Storage capacity (for video and movies)

This is just arithmetic. You can work all these figures out yourself but it’s really useful having some of the key numbers already to hand. Using the ITU-R BT.601 4:2:2 digital coding standard for SD, each picture occupies a large amount of storage space – especially when related to computer storage devices such as DRAM and disks. So much so that the numbers can become confusing unless a few benchmark statistics are remembered. Fortunately the units of mega, giga and tera make it easy to express the vast numbers involved; ‘one gig’ trips off the tongue far more easily than ‘one thousand million’ and sounds much less intimidating.

Storage capacities for SD video can all be worked out directly from the 601 standard. Bearing in mind that sync words and blanking can be re-generated and added at the output, only the active picture area need be stored on disks. In line with the modern trend of many disk drive manufacturers, kilobyte, megabyte and gigabyte are taken here to represent 103, 106 and 109 respectively.

Every line of a 625/50 or 525/60 TV picture has 720 luminance (Y) samples and 360 each of two chrominance samples (Cr and Cb), making a total of 1,440 samples per line.

625/50 format
There are 576 active lines per picture creating 1440 x 576 = 829,440 pixels per picture.

Sampled at 8 bits per pixel (10 bits can also be used) a picture is made up of 6,635,520 bits or 829,440 8-bit bytes – generally written as 830 kB.

With 25 pictures a second there are 830 x 25 = 20,750 kbytes or 21 Mbytes per second.

525/60 format
There are 480 active lines and so 1,440 x 480 = 691,200 pixels per picture.

With each pixel sampled at 8-bit resolution this format creates 5,529,600 bits, or 691.2 kbytes per frame. At 30 frames per second this creates a total of 21,039 kbytes, or 20.7 Mbytes per second.

Note that both 625 and 525 line systems require approximately the same amount of storage for a given time – 21 Mbytes for every second. To store one hour takes 76 Gbytes. Looked at another way each gigabyte (GB) of storage will hold 47 seconds of non-compressed video. 10-bit sampling uses 25% more storage.

If compression is used, and assuming the sampling structure remains the same, simply divide the numbers by the compression ratio. For example, with 5:1 compression 1 GB will hold 47 x 5 = 235 seconds, and 1 hour takes 76/5 = 18 GB (approx). The storage requirement for VBR compression cannot be precisely calculated but there is usually some target average compression ratio or data rate figure quoted.

All media are limited by the bandwidth available in the transmission/delivery channel. There is a wide choice of services and screens. In the most restricted cases some wireless and mobile applications are supported with a variety of small screens, shapes and resolutions ranging from VGA (480×640) and some 3 or 4G phones with up to 320×240, or 176×144 pixels and frame rates down to 15Hz. Many modern smart phones boast 1920 x 1080 HD screens.

There are many video formats for HD but the 1920 x 1080 format is popular. Using 4:2:2 sampling, each line has 1920 Y samples and 960 each of Cr and Cb = 3840 samples per line. So each picture has 3840 x 1080 = 4.147 M samples. For 10-bit sampling each picture has the equivalent data of 5.18 M (8-bit) bytes. Assuming 30 pictures (60 fields) per second these produce 155 M bytes/s – 7.4 times that of SD. An hour of storage now needs to accommodate 560 GB.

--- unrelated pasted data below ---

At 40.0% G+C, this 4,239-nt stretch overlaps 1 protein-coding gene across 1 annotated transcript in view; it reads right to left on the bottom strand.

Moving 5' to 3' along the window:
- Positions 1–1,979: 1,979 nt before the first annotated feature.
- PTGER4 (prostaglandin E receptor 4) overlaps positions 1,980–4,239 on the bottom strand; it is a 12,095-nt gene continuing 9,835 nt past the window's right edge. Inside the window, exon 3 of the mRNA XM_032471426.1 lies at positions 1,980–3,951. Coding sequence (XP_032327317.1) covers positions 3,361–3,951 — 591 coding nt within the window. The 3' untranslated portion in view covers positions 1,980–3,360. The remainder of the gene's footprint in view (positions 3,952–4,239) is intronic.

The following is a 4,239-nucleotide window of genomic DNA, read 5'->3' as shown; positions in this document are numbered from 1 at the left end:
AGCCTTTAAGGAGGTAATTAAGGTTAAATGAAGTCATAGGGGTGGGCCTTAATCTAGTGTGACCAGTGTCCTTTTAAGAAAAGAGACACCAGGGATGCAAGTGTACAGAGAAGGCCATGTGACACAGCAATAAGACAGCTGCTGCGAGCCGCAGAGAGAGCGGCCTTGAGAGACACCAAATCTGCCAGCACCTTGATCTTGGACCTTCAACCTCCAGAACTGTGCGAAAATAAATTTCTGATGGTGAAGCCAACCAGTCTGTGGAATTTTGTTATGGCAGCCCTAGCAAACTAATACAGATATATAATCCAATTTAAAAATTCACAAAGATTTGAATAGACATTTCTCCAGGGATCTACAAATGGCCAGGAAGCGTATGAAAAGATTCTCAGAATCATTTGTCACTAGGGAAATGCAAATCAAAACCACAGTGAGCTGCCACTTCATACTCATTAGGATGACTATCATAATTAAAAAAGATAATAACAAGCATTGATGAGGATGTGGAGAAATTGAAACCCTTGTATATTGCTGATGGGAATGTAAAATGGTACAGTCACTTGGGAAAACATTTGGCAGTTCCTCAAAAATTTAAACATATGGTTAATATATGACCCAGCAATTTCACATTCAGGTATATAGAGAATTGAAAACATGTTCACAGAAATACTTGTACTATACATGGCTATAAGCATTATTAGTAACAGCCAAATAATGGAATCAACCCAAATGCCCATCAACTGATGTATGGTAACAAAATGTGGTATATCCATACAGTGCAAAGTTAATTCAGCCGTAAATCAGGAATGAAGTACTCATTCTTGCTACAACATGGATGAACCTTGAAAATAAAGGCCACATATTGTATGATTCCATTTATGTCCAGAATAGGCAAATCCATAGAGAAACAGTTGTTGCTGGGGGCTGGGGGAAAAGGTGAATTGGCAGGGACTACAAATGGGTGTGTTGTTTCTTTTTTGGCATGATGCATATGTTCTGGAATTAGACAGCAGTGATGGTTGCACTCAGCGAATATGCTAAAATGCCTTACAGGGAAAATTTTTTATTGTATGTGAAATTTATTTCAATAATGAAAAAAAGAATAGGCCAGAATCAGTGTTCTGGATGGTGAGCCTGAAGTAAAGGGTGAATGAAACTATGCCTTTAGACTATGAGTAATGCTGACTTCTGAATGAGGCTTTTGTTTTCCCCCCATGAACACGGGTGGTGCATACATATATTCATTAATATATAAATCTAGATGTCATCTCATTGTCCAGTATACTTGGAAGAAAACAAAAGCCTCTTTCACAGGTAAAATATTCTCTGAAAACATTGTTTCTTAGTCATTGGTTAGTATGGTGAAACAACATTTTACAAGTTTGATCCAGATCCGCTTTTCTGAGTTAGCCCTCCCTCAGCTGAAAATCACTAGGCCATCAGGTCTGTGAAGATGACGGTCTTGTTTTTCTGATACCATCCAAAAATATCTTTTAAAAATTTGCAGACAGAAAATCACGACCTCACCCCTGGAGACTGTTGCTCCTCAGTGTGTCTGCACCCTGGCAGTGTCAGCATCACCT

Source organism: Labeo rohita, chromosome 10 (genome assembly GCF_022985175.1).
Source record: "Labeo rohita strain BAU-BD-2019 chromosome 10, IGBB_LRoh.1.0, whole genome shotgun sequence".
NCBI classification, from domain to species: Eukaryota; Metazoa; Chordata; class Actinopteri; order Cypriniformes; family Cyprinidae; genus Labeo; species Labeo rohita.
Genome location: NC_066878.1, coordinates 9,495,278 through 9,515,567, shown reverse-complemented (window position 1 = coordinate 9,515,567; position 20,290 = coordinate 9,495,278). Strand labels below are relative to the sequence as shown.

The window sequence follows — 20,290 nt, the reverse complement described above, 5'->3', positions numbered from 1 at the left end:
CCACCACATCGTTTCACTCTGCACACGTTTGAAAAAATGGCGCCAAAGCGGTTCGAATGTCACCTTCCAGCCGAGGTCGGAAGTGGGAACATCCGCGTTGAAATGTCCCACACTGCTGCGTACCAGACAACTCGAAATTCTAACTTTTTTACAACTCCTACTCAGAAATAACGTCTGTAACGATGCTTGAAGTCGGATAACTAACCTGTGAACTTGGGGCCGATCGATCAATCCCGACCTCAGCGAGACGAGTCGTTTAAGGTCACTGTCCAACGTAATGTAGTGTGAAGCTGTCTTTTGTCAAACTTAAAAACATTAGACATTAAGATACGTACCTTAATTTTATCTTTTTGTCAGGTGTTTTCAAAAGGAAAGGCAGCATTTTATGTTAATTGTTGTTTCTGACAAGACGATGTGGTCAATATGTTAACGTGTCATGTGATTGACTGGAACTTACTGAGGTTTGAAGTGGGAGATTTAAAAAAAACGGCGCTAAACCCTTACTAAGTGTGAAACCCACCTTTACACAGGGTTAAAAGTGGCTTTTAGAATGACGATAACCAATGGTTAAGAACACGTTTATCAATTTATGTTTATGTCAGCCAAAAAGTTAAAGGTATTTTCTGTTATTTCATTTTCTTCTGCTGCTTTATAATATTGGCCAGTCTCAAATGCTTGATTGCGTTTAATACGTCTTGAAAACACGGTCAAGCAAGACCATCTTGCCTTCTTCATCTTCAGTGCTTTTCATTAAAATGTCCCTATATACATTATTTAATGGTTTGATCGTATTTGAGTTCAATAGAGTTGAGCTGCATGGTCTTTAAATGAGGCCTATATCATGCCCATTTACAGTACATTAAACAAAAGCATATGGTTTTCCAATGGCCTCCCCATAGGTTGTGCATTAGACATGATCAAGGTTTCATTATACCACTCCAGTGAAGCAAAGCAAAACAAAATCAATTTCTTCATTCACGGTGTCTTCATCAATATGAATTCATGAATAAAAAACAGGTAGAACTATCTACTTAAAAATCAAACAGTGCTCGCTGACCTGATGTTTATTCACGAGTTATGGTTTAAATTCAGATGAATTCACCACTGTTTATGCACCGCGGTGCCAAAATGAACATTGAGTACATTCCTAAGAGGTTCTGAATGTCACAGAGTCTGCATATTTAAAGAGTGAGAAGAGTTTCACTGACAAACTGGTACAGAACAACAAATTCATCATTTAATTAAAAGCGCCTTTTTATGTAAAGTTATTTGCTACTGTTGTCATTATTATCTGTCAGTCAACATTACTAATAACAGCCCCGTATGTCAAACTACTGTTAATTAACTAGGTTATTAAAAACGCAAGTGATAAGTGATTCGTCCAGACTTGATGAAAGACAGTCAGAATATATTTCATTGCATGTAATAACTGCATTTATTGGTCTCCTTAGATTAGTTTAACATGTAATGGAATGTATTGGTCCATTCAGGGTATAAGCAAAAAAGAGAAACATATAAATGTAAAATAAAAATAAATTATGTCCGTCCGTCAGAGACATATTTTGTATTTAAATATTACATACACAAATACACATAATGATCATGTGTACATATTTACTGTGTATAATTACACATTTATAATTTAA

Ultra High Definition has two sizes of picture – 4K and 8K. 4K is 2160 x 3840 twice the length and breadth of 1080 HD. If using 4:2:2 10-bit sampling then each picture is 16.588 M samples, equivalent data of 20.735 MB. At 30 f/s that amounts to 622.05 MB/s, .2.24TB/h.

8K at 4320 x 7680 is twice the size, and four times the area of 4K. One frame is 66.355 Msamples, or 82.94 MB. At 30 f/s this produces 2.488 GB/s, making an hour nearly 9 TB of data.

2K and 4K DCI
2K is a format used in digital movie production that uses 4:4:4 10-bit sampling and RGB colorspace with an image size of 2048 x 1536, and has 24 frames per second. This makes one frame 11.80 MB, and an hour of storage 1.04TB. Note that, applied to digital cinema exhibition, the 2K pixel size is 2048 x 1080, and the color space is X´Y´Z´ and uses 12-bit 4:4:4 sampling, as defined by the DCI. The 4K image size is increasingly being used for. It is a 2×2 version of 2K, making x4 the number of pixels.

Here are some popular TV and digital film formats showing the volume of their uncompressed data. Compression of up to 100:1 is applied to MPEG-2 TV transmissions – over 100:1 may be used with more advanced codecs such as MPEG-4 and VC-1. DCI have given a maximum data rate for replay in digital cinemas is 250 Mb/s. Here JPEG 2000 compression is used and there is no inter-frame compression; this works out at a compression of about 6.4:1 for 2K and 25.5:1 for 4K.

Format (H x V)Sampling (MB)Image size Mb/sOne Frame (GB) Data rate  One Hour
320/15P4:1:1 8-bit320 x 2400.1214.46.5 (3G phone)
525/60I4:2:2 8-bit720 x 4800.6916676
625/50I4:2:2 8-bit 720 x 5760.8316676
720/60P4:2:2 10-bit1280 x 7202.31104500
1080/60I4:2:2 10-bit1920 x 10805.21248560
1080/25P4:4:4 10-bit1920 x 10807.81560700 (RGB)
1080/60P4:4:4 10-bit1920 x 10807.837441680 (RGB)
2K/24P4:4:4 12-bit2048 x 1080101913860 (DCI cinema)
2K/24P4:4:4 10-bit2048 x 15361223041036 (cine production)
4K/60P4:2:2 10-bit3840 x 2160 20.749762240 (4K UHD)
4K/24P4:4:4 12-bit4096 x 216039.876503442 (DCI cinema)
4K/24P4:4:4 10-bit4096 x 30724892164144 (cine production)
8K/60P4:2:2 10-bit 7680 x 432082.9199048960 (8K UHD)

See also: ByteInto digits (Tutorial 1), ITU-R BT.601, ITU-R BT.709, SMPTE 272M